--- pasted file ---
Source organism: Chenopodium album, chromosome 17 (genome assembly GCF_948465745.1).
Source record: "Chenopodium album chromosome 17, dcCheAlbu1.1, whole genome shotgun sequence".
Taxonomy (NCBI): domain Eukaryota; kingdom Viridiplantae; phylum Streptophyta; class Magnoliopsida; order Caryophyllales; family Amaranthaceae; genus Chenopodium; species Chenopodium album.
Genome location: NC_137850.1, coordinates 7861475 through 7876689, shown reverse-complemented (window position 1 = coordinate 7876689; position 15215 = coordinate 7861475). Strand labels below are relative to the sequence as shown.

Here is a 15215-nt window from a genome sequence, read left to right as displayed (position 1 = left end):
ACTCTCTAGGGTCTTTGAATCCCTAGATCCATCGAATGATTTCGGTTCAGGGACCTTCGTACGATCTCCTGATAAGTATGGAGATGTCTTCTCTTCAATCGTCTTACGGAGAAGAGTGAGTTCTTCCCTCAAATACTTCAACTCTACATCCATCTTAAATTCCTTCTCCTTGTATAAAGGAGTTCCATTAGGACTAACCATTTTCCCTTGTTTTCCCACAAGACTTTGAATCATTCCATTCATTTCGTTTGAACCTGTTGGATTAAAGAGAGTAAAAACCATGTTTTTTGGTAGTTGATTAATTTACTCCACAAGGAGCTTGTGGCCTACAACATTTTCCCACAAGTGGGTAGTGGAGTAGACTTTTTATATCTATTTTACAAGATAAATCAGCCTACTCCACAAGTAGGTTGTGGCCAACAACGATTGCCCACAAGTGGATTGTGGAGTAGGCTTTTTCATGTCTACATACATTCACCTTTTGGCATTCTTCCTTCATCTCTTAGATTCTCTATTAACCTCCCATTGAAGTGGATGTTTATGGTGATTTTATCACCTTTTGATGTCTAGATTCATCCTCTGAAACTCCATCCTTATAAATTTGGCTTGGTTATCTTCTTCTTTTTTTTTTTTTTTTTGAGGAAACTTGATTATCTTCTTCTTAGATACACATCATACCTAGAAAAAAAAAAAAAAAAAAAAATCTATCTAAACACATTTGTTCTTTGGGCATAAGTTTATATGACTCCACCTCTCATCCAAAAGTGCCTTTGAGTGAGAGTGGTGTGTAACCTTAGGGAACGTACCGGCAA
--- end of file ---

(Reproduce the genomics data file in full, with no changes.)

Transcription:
Source organism: Chenopodium album, chromosome 17 (genome assembly GCF_948465745.1).
Source record: "Chenopodium album chromosome 17, dcCheAlbu1.1, whole genome shotgun sequence".
Taxonomy (NCBI): domain Eukaryota; kingdom Viridiplantae; phylum Streptophyta; class Magnoliopsida; order Caryophyllales; family Amaranthaceae; genus Chenopodium; species Chenopodium album.
Genome location: NC_137850.1, coordinates 7861475 through 7876689, shown reverse-complemented (window position 1 = coordinate 7876689; position 15215 = coordinate 7861475). Strand labels below are relative to the sequence as shown.

Here is a 15215-nt window from a genome sequence, read left to right as displayed (position 1 = left end):
ACTCTCTAGGGTCTTTGAATCCCTAGATCCATCGAATGATTTCGGTTCAGGGACCTTCGTACGATCTCCTGATAAGTATGGAGATGTCTTCTCTTCAATCGTCTTACGGAGAAGAGTGAGTTCTTCCCTCAAATACTTCAACTCTACATCCATCTTAAATTCCTTCTCCTTGTATAAAGGAGTTCCATTAGGACTAACCATTTTCCCTTGTTTTCCCACAAGACTTTGAATCATTCCATTCATTTCGTTTGAACCTGTTGGATTAAAGAGAGTAAAAACCATGTTTTTTGGTAGTTGATTAATTTACTCCACAAGGAGCTTGTGGCCTACAACATTTTCCCACAAGTGGGTAGTGGAGTAGACTTTTTATATCTATTTTACAAGATAAATCAGCCTACTCCACAAGTAGGTTGTGGCCAACAACGATTGCCCACAAGTGGATTGTGGAGTAGGCTTTTTCATGTCTACATACATTCACCTTTTGGCATTCTTCCTTCATCTCTTAGATTCTCTATTAACCTCCCATTGAAGTGGATGTTTATGGTGATTTTATCACCTTTTGATGTCTAGATTCATCCTCTGAAACTCCATCCTTATAAATTTGGCTTGGTTATCTTCTTCTTTTTTTTTTTTTTTTTGAGGAAACTTGATTATCTTCTTCTTAGATACACATCATACCTAGAAAAAAAAAAAAAAAAAAAAATCTATCTAAACACATTTGTTCTTTGGGCATAAGTTTATATGACTCCACCTCTCATCCAAAAGTGCCTTTGAGTGAGAGTGGTGTGTAACCTTAGGGAACGTACCGGCAA